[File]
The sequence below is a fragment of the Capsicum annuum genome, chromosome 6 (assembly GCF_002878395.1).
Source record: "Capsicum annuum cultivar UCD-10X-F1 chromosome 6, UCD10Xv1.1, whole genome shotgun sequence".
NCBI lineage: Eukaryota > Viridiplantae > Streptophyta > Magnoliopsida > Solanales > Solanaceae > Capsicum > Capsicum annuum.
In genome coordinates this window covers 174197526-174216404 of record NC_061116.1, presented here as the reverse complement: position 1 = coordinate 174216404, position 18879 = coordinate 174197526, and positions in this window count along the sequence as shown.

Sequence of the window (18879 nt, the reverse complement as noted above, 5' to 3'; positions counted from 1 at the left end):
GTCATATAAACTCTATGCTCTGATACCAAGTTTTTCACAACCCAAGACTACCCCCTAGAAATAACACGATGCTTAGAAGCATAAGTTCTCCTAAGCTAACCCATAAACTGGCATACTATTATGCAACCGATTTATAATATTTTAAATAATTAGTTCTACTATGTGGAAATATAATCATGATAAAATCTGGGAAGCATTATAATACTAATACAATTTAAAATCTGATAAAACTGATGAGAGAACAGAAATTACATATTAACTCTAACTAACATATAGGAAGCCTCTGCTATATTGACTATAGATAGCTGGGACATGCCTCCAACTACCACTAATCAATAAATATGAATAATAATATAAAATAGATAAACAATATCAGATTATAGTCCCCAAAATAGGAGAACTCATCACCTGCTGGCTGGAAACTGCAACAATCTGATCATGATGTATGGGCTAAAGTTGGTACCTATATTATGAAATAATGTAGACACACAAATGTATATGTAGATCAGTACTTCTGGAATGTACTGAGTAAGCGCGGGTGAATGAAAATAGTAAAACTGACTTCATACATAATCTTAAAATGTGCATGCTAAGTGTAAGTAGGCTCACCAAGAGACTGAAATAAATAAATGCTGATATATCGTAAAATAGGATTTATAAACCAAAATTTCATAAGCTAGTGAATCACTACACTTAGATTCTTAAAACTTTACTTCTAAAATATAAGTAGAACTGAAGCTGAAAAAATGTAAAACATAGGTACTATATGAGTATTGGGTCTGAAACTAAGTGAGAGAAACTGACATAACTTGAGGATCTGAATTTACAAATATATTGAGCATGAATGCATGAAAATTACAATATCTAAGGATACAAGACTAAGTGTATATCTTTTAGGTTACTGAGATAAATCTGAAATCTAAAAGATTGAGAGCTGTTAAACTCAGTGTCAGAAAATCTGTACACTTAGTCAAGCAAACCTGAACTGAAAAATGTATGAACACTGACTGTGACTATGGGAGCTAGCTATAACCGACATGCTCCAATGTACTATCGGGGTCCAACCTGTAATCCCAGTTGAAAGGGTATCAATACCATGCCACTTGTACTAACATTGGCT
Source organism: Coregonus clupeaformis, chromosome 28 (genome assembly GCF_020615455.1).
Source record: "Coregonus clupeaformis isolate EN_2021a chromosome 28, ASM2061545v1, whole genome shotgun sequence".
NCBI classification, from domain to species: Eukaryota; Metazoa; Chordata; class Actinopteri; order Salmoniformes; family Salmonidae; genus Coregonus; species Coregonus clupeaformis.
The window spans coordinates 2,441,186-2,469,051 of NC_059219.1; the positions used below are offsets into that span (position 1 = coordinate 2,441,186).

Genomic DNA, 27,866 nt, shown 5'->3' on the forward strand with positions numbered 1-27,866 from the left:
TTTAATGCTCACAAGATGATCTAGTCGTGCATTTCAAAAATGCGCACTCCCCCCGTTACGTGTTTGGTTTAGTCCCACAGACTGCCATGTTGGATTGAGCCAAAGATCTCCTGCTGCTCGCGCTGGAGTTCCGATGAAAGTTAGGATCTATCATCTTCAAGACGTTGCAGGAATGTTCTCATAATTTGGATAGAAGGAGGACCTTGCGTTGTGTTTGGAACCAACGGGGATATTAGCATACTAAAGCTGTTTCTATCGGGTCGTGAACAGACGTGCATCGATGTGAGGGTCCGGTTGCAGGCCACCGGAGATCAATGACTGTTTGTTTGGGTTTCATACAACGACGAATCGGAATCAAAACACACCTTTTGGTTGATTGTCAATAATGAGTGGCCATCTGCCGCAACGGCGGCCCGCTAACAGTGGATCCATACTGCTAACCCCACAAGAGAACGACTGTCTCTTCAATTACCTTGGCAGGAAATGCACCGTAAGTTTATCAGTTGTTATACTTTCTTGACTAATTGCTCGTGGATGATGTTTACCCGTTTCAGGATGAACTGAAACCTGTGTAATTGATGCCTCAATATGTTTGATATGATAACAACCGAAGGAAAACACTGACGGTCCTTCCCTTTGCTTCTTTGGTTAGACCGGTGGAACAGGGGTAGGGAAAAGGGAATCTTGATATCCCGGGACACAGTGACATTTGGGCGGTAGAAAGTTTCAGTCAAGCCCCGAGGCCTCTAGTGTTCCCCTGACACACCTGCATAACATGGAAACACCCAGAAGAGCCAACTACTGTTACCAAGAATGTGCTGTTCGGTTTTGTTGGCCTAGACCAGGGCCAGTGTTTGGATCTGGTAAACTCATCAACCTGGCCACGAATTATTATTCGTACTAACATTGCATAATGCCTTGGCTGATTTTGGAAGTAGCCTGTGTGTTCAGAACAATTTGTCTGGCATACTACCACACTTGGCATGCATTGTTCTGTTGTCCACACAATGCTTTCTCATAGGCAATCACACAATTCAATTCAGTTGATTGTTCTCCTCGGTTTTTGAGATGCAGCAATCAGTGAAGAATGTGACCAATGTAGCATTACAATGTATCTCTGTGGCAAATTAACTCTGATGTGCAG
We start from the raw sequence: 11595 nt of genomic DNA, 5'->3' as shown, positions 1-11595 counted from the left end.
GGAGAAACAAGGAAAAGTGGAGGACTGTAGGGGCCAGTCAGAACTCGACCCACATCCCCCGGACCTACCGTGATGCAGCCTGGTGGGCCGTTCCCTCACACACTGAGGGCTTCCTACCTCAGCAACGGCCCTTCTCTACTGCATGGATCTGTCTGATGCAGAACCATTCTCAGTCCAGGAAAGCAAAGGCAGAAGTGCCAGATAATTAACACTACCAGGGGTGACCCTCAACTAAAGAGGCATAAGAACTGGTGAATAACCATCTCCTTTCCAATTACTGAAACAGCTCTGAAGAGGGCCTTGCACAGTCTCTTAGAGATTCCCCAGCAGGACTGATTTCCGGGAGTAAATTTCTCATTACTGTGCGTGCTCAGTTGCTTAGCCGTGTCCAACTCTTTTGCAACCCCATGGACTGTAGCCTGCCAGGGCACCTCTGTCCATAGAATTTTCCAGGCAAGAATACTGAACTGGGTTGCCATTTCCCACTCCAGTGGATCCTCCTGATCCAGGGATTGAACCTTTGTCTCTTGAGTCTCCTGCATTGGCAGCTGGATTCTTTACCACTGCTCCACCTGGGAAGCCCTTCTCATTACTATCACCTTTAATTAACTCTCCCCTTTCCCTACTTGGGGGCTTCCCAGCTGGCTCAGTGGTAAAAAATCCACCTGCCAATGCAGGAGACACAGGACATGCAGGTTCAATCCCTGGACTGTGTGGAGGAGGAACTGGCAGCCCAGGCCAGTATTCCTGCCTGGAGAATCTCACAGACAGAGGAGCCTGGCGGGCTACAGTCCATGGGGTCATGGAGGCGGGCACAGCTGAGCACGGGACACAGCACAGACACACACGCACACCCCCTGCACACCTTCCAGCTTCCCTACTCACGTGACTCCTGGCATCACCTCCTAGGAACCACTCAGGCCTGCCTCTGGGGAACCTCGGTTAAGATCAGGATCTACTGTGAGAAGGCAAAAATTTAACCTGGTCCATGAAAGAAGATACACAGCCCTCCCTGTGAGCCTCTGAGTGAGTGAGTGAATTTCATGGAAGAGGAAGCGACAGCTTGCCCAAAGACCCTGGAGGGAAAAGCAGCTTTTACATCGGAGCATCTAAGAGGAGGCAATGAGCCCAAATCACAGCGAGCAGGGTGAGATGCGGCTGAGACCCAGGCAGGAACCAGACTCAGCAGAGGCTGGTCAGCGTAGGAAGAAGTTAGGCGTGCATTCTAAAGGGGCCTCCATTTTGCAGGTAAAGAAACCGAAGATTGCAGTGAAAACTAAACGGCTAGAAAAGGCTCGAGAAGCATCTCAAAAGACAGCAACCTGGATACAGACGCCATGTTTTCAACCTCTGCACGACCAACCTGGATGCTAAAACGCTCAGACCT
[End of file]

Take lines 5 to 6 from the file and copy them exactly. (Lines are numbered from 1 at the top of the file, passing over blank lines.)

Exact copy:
Sequence of the window (18879 nt, the reverse complement as noted above, 5' to 3'; positions counted from 1 at the left end):
GTCATATAAACTCTATGCTCTGATACCAAGTTTTTCACAACCCAAGACTACCCCCTAGAAATAACACGATGCTTAGAAGCATAAGTTCTCCTAAGCTAACCCATAAACTGGCATACTATTATGCAACCGATTTATAATATTTTAAATAATTAGTTCTACTATGTGGAAATATAATCATGATAAAATCTGGGAAGCATTATAATACTAATACAATTTAAAATCTGATAAAACTGATGAGAGAACAGAAATTACATATTAACTCTAACTAACATATAGGAAGCCTCTGCTATATTGACTATAGATAGCTGGGACATGCCTCCAACTACCACTAATCAATAAATATGAATAATAATATAAAATAGATAAACAATATCAGATTATAGTCCCCAAAATAGGAGAACTCATCACCTGCTGGCTGGAAACTGCAACAATCTGATCATGATGTATGGGCTAAAGTTGGTACCTATATTATGAAATAATGTAGACACACAAATGTATATGTAGATCAGTACTTCTGGAATGTACTGAGTAAGCGCGGGTGAATGAAAATAGTAAAACTGACTTCATACATAATCTTAAAATGTGCATGCTAAGTGTAAGTAGGCTCACCAAGAGACTGAAATAAATAAATGCTGATATATCGTAAAATAGGATTTATAAACCAAAATTTCATAAGCTAGTGAATCACTACACTTAGATTCTTAAAACTTTACTTCTAAAATATAAGTAGAACTGAAGCTGAAAAAATGTAAAACATAGGTACTATATGAGTATTGGGTCTGAAACTAAGTGAGAGAAACTGACATAACTTGAGGATCTGAATTTACAAATATATTGAGCATGAATGCATGAAAATTACAATATCTAAGGATACAAGACTAAGTGTATATCTTTTAGGTTACTGAGATAAATCTGAAATCTAAAAGATTGAGAGCTGTTAAACTCAGTGTCAGAAAATCTGTACACTTAGTCAAGCAAACCTGAACTGAAAAATGTATGAACACTGACTGTGACTATGGGAGCTAGCTATAACCGACATGCTCCAATGTACTATCGGGGTCCAACCTGTAATCCCAGTTGAAAGGGTATCAATACCATGCCACTTGTACTAACATTGGCT